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Differences Between American and Brazilian Soccer

It’s not only about 11 vs. 11 players on the field chasing the ball trying to score a goal, as many people think it is. Soccer is history, philosophy, indeed, a life-changing sport. Every country has its own way to build up their histories. Brazil and the United States have different backgrounds regarding this passionate sport and it can be explained based on how these countries deal with soccer in the past decades.

maiasoccerPhoto by Pixabay

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Based on the most relevant and famous sports magazines worldwide, soccer is clearly the greatest sport in the world nowadays, carrying 3.5 billion fans, and it’s capable of causing a huge impact in many societies economically and socially.

Brazil is known as the country of soccer with five World Cup titles in its history, while the United States is still working hard to build a great soccer tradition, pushing the men’s program toward reaching a higher level of soccer in order to compete with other nations and win its first international trophy.

The considerable difference of levels between Brazil and the U.S. can be explained in many ways. There are several reasons, such as game philosophy, how the coaches from both countries teach the kids since their childhood, and what the practices are focused on throughout their lives.

I have been playing soccer for 18 years and have been experiencing and learning how Americans play soccer here since my freshman year in 2014. Based on my knowledge, I can assert that Brazilian soccer players are more skillful and clever on the field.

First of all, American coaches focus more on fitness than on technical drills, which include the basic fundamentals of soccer such as how to make passes correctly, or crosses, or overall ability. As a result, they have very physical and strong players, but with limited capacity and ability to make good decisions on the field.

Brazilian coaches focus more on intelligence and polishing potential players, producing rosters filled with either smart or physical characteristics.

In terms of finances, the U.S. has the capacity to build huge stadiums and facilities, offering the best opportunities for athletes to train. We just need to watch international competitions in other sports to know the best athletes in the world are from United States; however, in regards to soccer, Americans are still too far behind.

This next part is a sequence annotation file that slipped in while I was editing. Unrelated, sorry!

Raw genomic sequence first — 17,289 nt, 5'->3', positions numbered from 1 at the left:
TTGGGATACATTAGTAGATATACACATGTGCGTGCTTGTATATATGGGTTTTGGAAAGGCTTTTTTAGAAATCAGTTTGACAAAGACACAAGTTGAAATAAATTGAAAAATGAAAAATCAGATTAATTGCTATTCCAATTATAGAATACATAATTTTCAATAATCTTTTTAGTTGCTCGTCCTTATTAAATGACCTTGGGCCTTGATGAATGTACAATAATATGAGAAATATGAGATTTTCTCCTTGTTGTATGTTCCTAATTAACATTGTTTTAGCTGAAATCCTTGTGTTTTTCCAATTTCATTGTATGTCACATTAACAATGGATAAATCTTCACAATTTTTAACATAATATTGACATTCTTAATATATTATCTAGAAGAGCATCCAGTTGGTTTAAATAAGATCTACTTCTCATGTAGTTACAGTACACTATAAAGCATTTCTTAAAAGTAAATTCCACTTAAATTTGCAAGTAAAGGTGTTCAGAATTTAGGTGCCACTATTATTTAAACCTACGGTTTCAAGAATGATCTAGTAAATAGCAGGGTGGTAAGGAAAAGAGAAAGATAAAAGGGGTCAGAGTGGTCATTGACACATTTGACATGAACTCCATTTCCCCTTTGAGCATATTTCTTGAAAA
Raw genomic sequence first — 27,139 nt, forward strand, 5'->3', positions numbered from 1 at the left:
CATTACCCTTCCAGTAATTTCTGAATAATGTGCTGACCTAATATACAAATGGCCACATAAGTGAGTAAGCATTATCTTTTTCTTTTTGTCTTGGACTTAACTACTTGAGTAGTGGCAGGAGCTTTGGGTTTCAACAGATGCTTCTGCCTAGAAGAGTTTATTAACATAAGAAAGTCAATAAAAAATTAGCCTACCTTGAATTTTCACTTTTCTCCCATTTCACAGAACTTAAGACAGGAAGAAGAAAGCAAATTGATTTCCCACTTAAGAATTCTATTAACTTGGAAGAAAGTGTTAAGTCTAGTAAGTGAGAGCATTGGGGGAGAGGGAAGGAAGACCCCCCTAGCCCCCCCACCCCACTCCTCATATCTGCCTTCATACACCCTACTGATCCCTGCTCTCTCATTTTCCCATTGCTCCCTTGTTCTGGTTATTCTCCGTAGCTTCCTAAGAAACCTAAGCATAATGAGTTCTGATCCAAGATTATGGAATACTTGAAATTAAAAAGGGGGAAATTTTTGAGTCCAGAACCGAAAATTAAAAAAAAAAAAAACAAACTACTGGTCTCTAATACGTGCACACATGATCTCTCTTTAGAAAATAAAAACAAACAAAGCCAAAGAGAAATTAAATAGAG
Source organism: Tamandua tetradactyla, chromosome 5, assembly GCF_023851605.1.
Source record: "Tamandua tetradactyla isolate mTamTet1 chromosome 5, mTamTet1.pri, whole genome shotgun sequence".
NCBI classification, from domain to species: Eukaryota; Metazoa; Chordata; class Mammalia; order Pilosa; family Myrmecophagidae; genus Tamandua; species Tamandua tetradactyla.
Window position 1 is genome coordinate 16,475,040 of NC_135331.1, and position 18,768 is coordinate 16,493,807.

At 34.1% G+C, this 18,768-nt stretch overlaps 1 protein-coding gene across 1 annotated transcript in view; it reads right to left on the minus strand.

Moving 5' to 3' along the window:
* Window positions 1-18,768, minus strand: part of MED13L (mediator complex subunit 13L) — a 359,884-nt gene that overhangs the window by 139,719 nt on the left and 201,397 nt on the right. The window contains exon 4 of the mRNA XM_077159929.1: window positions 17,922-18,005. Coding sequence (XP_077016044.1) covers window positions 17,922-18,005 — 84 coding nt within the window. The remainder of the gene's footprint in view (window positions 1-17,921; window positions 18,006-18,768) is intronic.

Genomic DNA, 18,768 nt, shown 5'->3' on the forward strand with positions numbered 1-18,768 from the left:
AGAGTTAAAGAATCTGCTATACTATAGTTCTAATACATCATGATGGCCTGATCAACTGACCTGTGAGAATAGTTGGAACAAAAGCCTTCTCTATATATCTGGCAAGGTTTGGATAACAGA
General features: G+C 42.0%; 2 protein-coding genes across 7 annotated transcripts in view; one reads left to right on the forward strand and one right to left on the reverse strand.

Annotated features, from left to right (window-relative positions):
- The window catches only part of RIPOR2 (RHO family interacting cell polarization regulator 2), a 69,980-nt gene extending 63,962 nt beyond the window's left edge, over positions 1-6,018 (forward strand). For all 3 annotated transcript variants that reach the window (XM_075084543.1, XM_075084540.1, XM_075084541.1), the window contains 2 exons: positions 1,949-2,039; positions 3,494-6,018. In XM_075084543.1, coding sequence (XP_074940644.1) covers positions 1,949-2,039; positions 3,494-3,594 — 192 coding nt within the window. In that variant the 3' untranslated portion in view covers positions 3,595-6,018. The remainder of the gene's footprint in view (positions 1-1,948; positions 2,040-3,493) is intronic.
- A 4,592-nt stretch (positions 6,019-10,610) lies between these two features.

I believe the U.S. soccer program can get better with talented players but it needs knowledge, experience in other countries, coaching studies, improvements — things which money by itself cannot solve — and long-term projects have to get started.

For instance, the current best national soccer team, the German national team, has been investing in soccer academies for kids for 20 years, following tendencies from modern soccer.

Despite the U.S. men’s national soccer team not having any international titles, the industry of soccer is growing up here, with many sponsors and investors, making me feel sure they will have a potential soccer team which will certainly be able to win international tournaments … pretty soon.

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Eduardo Maia

Eduardo Maia

Eduardo Otero Mendes Maia is a staff journalist for MBU Timeline, majoring in journalism. Maia participates in the men’s soccer team at MBU. He is from Rio de Janeiro, Brazil, and has been living in U.S. for three years. Maia enjoys spending time with the other Brazilian teammates, playing soccer because it makes him feel closer to home. After graduating, he looks forward to finding a job in the U.S. at a respected journalism company.

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